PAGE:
You never can tell what exactly is going to happen while being knee deep into a drunk and stupor. Some people end up in fights, some dance, some order double sized poutines and some smoke crack (we’ve all seen the videos!!).
It appears that in my case, I agree to go to live music, and it is because of a drunk and stupor that I found myself checking out Montreal indie darlings, Plants and Animals.
I try to make it a habit of sitting down and digging into a bands discography before checking them out live, but due to a recent home acquisition, my time has been swamped and I did not have the opportunity to familiarize myself with the bands work. By allowing my inner music geek to be completely submerged into something new and exciting, this move would either be a stroke of genius, or it would totally backfire and I’d be left at the back of the bar looking for a way out.
Opening the evening was a five piece rock band from PEI, North Lakes. The lads from Charlottetown hit the stage with a sound which was very reminiscent of a late 70’s indie, punk, garage rock (or you could just say that they sounded like the child of The Ramones and The Strokes).
Vocally the lead singer wasn’t going to blow you away with an overly impressive range, but what he did bring to the table fit perfectly with the music that was pumping through the speakers. It seems like such a cliche thing to say (or maybe it doesn’t…..who knows) but the band had a very raw, unpolished sound which, early on, caught the attention of the crowd but as the set progressed something changed and the freshness that was found during the first few songs had evaporated and each song seemed to bleed into the next. It wasn’t as if these guys weren’t talented, it just became a little to redundant and I was ready to move onto the headliners.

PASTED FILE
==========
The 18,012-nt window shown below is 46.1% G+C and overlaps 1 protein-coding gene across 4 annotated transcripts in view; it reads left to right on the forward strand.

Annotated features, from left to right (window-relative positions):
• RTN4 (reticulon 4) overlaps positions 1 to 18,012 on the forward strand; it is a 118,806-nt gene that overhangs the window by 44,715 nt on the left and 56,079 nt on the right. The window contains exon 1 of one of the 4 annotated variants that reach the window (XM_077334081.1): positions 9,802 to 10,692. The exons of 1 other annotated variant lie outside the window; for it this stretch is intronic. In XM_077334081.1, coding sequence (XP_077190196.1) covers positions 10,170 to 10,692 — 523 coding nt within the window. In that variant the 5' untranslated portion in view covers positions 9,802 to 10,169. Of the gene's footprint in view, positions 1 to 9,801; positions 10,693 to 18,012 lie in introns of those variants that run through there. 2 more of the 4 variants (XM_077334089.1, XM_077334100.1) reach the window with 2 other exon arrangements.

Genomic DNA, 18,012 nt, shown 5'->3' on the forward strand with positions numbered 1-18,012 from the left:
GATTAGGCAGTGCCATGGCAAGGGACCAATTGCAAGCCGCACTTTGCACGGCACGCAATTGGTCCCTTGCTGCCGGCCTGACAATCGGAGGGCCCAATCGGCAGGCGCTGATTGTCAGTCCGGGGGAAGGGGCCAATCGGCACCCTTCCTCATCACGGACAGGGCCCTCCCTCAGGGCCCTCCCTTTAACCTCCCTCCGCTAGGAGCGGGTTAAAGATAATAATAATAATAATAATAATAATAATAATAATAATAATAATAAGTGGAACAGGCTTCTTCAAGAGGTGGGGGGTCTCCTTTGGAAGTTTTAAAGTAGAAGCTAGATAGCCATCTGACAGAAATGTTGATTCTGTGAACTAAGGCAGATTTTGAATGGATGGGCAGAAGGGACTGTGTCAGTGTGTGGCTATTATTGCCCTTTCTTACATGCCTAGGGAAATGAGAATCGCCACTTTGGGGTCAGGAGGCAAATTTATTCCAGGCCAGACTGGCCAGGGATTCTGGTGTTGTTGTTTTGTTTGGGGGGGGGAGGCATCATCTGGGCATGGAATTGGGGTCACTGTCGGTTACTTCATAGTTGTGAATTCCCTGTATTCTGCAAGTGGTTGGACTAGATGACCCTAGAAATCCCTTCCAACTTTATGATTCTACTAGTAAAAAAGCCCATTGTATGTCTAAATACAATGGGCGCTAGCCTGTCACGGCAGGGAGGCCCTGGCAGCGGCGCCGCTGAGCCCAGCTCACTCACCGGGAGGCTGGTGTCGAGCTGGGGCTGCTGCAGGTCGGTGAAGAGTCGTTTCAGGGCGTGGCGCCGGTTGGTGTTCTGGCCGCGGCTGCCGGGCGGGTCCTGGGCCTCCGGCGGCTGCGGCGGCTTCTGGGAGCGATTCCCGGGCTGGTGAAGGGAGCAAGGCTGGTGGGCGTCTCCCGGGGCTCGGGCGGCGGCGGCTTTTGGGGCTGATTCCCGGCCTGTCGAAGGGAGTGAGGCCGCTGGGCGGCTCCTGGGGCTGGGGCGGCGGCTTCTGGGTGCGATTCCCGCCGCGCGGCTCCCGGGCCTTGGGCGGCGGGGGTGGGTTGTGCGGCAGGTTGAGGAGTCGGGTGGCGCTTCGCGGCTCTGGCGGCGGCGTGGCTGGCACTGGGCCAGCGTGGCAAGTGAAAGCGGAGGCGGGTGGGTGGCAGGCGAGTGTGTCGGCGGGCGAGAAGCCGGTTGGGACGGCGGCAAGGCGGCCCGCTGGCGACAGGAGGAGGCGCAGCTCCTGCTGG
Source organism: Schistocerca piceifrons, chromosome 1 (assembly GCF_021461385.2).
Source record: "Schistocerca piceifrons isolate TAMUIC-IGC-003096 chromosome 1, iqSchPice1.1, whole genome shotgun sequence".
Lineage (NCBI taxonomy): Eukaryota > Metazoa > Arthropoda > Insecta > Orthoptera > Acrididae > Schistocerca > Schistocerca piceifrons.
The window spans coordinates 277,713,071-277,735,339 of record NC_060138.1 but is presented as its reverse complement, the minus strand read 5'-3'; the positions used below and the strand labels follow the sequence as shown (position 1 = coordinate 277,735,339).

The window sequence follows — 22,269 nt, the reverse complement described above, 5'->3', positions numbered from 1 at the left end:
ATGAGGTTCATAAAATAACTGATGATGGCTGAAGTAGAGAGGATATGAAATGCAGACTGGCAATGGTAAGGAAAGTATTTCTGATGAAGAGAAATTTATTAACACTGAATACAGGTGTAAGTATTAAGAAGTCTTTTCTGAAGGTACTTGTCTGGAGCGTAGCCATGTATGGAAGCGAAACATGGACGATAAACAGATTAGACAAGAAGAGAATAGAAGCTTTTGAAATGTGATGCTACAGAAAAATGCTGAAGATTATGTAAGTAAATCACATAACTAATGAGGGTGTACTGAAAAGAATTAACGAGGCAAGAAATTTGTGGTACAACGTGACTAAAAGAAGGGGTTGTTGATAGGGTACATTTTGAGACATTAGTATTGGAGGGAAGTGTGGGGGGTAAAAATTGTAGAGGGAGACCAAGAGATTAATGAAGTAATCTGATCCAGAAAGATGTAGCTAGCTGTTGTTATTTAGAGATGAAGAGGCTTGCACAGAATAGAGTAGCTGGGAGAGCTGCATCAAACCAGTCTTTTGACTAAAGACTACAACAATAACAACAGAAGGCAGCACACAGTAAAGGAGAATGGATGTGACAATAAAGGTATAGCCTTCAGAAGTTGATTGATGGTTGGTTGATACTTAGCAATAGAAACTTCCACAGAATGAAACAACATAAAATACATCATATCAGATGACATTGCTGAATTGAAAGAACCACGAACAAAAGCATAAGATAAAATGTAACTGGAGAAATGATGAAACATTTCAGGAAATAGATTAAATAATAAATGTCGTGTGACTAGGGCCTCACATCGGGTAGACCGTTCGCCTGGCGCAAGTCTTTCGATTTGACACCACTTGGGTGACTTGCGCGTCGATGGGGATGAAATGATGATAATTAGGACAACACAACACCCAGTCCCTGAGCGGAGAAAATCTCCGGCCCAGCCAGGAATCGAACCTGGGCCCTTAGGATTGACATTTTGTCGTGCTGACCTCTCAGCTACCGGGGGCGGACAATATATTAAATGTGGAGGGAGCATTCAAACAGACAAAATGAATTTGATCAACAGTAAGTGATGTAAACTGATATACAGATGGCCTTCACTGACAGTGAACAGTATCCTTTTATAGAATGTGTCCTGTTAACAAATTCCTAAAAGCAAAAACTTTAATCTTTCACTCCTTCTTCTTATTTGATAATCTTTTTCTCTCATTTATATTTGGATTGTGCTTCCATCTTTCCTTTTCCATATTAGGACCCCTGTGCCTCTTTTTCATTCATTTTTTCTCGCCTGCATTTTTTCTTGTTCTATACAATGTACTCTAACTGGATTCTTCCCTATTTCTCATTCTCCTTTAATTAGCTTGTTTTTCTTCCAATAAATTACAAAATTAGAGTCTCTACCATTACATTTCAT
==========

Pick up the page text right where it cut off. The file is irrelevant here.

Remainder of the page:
Plants and Animals took the stage and carried themselves with a confidence only found in bands that have been around. They were tight and aggressive but not in your face. They had a look and a feel of a band who knew who they were…..although the lead singer did wear a hat that reminded me of something straight out of a honky tonk video (its tough when a member of a band wears something that really stands out….like a cowboy hat…..unless your at a country show). They were engaging but wasted no time bantering with the crowd and after the first four songs they had the people eating out of their hands.
It looked as though I was in for an absolute beauty of a night and would probably leave with a couple of albums in my hand….it seemed as though I had made the right decision by not familiarizing myself with their work….and then it all went wrong.
The band switched gears and kicked out back to back snoozers that zapped all of the energy out of The Seahorse. From that point on, the show turned into one of those sets that the real fans enjoyed but those who weren’t as familiar with the group were left looking for more. The songs became more obscure, less catchy and just a little dull.
Much like the opening act, this Montreal quartet were uber talented but the set left me longing for the first four songs. I wasn’t disappointed that I was able to sit, have a beer and listen to some new music, but at the same time 75% of what I heard did nothing to make me want to see them the next time they come around.
Where did the energy go? Where did the catchy jam and infectious rhythm section disappear to and why did I find myself waiting for them to break into a cover of “Suspicious Minds“?